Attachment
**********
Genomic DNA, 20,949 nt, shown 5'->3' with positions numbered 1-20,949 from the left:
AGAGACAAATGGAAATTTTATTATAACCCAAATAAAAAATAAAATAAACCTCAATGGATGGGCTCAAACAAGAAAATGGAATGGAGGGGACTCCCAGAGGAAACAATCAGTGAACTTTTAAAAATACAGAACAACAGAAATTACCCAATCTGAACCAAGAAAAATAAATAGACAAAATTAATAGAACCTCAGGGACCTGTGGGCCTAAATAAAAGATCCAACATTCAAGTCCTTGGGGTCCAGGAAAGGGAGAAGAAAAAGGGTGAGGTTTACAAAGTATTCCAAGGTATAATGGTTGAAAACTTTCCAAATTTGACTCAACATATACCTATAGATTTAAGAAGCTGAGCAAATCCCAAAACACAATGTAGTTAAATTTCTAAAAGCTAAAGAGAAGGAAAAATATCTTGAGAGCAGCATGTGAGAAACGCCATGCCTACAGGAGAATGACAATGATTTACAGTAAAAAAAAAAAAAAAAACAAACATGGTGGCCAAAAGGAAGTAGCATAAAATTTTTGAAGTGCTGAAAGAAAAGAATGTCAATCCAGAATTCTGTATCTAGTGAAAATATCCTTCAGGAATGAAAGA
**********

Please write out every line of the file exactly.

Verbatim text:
Genomic DNA, 20,949 nt, shown 5'->3' with positions numbered 1-20,949 from the left:
AGAGACAAATGGAAATTTTATTATAACCCAAATAAAAAATAAAATAAACCTCAATGGATGGGCTCAAACAAGAAAATGGAATGGAGGGGACTCCCAGAGGAAACAATCAGTGAACTTTTAAAAATACAGAACAACAGAAATTACCCAATCTGAACCAAGAAAAATAAATAGACAAAATTAATAGAACCTCAGGGACCTGTGGGCCTAAATAAAAGATCCAACATTCAAGTCCTTGGGGTCCAGGAAAGGGAGAAGAAAAAGGGTGAGGTTTACAAAGTATTCCAAGGTATAATGGTTGAAAACTTTCCAAATTTGACTCAACATATACCTATAGATTTAAGAAGCTGAGCAAATCCCAAAACACAATGTAGTTAAATTTCTAAAAGCTAAAGAGAAGGAAAAATATCTTGAGAGCAGCATGTGAGAAACGCCATGCCTACAGGAGAATGACAATGATTTACAGTAAAAAAAAAAAAAAAAACAAACATGGTGGCCAAAAGGAAGTAGCATAAAATTTTTGAAGTGCTGAAAGAAAAGAATGTCAATCCAGAATTCTGTATCTAGTGAAAATATCCTTCAGGAATGAAAGA